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Too tight for a sym

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Contender 541 View Drop Down
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Post Options Post Options   Quote Contender 541 Quote  Post ReplyReply Direct Link To This Post Posted: 14 Aug 10 at 1:36pm

Originally posted by JimC

[QUOTE=Contender 541] General rule - IMHO - if the pole is on the forestay, the spinny is doing bugger all but making your day difficult

That's, shall we say, a very suprising rule of thumb and not one I could recommend...QUOTE]

Basic law of physics is that if the force of attack is at 90 degrees to the direction of motion, then it is *theoretically* doing nothing but pushing - in this case - the boat over or sliding it downhill.

It is for this reason that in the 5oh I can be 3 sail flat wiring in only 5 knots (and I do not dissapear when I turn sideways I can promise you)

The cut of the spinnaker can and does have huge influence on just how tight you can go, but to quote myself with one emphasis - as a General rule when the pole is on the forestay.......  Perhaps I should have added hard (on the forestay)

When you find a big kettle of crazy it's probably best not to stir it - Pointy Haired Boss

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JimC View Drop Down
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Post Options Post Options   Quote JimC Quote  Post ReplyReply Direct Link To This Post Posted: 14 Aug 10 at 5:30pm
Originally posted by Contender 541

Basic law of physics is that if the force of attack is at 90 degrees to the direction of motion, then it is *theoretically* doing nothing but pushing - in this case - the boat over or sliding it downhill.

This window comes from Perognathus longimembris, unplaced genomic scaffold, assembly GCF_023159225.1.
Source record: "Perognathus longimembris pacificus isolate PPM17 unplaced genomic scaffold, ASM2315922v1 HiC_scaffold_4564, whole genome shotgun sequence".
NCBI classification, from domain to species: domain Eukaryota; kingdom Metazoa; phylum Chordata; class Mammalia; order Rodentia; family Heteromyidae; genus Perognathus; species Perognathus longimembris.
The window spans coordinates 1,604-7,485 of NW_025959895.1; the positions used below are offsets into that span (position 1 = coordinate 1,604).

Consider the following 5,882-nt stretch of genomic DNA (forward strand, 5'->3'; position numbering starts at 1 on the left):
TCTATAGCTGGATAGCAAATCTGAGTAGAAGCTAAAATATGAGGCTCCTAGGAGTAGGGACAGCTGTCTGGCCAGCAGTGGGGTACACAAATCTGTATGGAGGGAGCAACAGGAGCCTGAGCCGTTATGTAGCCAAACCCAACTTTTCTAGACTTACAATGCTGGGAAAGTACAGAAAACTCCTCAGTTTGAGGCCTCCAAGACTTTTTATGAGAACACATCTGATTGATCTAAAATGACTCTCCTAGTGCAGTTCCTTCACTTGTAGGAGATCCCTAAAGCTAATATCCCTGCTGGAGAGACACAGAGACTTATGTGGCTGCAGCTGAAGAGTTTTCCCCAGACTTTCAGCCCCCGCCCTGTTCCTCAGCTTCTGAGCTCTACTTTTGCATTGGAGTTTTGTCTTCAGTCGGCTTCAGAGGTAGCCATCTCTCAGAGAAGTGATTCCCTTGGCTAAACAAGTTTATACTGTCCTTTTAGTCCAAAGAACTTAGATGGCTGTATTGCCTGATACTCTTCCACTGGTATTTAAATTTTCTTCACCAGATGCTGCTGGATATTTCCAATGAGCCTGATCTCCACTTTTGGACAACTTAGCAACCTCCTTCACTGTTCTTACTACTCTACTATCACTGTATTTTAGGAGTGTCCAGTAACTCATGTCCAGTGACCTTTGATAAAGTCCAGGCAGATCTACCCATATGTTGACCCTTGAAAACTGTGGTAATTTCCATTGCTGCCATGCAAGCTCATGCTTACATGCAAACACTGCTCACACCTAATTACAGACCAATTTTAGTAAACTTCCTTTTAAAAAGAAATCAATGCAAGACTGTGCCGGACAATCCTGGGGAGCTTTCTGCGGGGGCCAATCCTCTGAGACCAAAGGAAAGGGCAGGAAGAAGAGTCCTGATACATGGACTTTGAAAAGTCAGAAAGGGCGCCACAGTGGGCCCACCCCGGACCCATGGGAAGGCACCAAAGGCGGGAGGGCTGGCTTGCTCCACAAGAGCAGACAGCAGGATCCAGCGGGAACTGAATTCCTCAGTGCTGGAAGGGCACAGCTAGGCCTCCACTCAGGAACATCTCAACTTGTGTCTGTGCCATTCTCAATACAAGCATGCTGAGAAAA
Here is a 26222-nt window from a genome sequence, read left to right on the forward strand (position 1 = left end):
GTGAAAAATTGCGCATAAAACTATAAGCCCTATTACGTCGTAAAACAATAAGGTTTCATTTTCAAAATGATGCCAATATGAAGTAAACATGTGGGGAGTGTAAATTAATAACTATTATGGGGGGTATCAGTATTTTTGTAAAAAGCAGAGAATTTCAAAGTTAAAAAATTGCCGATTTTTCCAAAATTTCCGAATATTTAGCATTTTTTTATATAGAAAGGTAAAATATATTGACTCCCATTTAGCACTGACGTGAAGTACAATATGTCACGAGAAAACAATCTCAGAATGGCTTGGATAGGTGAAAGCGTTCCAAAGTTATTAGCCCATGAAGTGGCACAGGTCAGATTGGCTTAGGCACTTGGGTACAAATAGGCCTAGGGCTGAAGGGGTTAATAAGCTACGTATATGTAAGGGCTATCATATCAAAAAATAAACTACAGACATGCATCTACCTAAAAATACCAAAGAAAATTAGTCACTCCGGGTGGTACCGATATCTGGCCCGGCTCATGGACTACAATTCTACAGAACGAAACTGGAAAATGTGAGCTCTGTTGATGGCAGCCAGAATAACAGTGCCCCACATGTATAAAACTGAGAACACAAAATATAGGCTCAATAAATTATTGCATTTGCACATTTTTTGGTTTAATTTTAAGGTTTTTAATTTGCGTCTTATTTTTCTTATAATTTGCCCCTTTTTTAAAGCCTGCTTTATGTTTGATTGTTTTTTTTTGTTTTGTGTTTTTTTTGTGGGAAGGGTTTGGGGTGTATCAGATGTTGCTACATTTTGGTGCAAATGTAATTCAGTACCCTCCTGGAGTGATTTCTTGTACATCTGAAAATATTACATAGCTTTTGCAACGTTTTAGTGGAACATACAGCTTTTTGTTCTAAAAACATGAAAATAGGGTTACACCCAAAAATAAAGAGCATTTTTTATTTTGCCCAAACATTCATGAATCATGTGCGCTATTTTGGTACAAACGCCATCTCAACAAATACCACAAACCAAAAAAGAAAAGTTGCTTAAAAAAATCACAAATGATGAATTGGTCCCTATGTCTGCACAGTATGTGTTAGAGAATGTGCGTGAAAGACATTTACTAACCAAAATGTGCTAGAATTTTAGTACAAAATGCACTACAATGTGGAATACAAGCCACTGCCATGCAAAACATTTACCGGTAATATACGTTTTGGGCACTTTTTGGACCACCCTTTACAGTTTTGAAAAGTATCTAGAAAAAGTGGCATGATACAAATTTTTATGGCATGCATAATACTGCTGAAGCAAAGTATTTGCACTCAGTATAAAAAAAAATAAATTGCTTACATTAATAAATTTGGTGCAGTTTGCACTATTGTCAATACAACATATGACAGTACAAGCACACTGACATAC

There are a couple of small flaws in your theorising: firstly the sheet is not on the centreline of the boat and secondly the clew is not sheeted to a point exactly symmettrical around the mast to the tack. Only if both those were true would your theory stand up.

[later]Here's a nice shot of a pole kite boat at speed with the pole on the forestay... As you can see the pole is smack on the centreline and the clew is about a foot and a half off and there's no shortage of drive...
http://www.youtube.com/watch?v=9dM2V8OaxE0

Edited by JimC
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Garry View Drop Down
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Post Options Post Options   Quote Garry Quote  Post ReplyReply Direct Link To This Post Posted: 14 Aug 10 at 9:48pm
Try pole higher (quiet a lot compared to some other boats)
and twinner on a bit.
Garry

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Post Options Post Options   Quote RS400atC Quote  Post ReplyReply Direct Link To This Post Posted: 15 Aug 10 at 11:38pm

I think it's hard to formulate exact rules. Time  on the water is the only aid to judgement.

Sometimes, when the wind is not steady, the kite will be doing you no good 80% of the time, maybe even slowing you marginally. But the other 20% of the time, the kite helps enough that the overall gain is significant. So tough out the 80%, if you're convinced about the 20%.

Go for speed mostly, and be confident that you can drop the kite on a reach without stopping dead, i.e with the helm hiking hard and the crew not to leeward. Aim to sort your boat handling so changes of plan can be taken in your stride rather than looking like a fight between helm, crew and boat.

Sometimes it pays to ride the gusts for speed, then two sail to the mark. Other times you are better off going high early and arrivng at the mark in good shape for the next leg. Will a burst of speed get you clear air and tactical space, or get you into the lee of other boats?

If in doubt go high early, then set the kite.

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Post Options Post Options   Quote Paramedic Quote  Post ReplyReply Direct Link To This Post Posted: 29 Aug 10 at 9:17pm

I never let the pole touch the forestay. It's something i'm passionate about. I'd rather bear off, drop early and climb up to the mark or just get the kite down as it's too tight anyway.

If the pole is touching the forestay all it's doing is making you work hard for no real gain. Bear off and go fast, cover ground.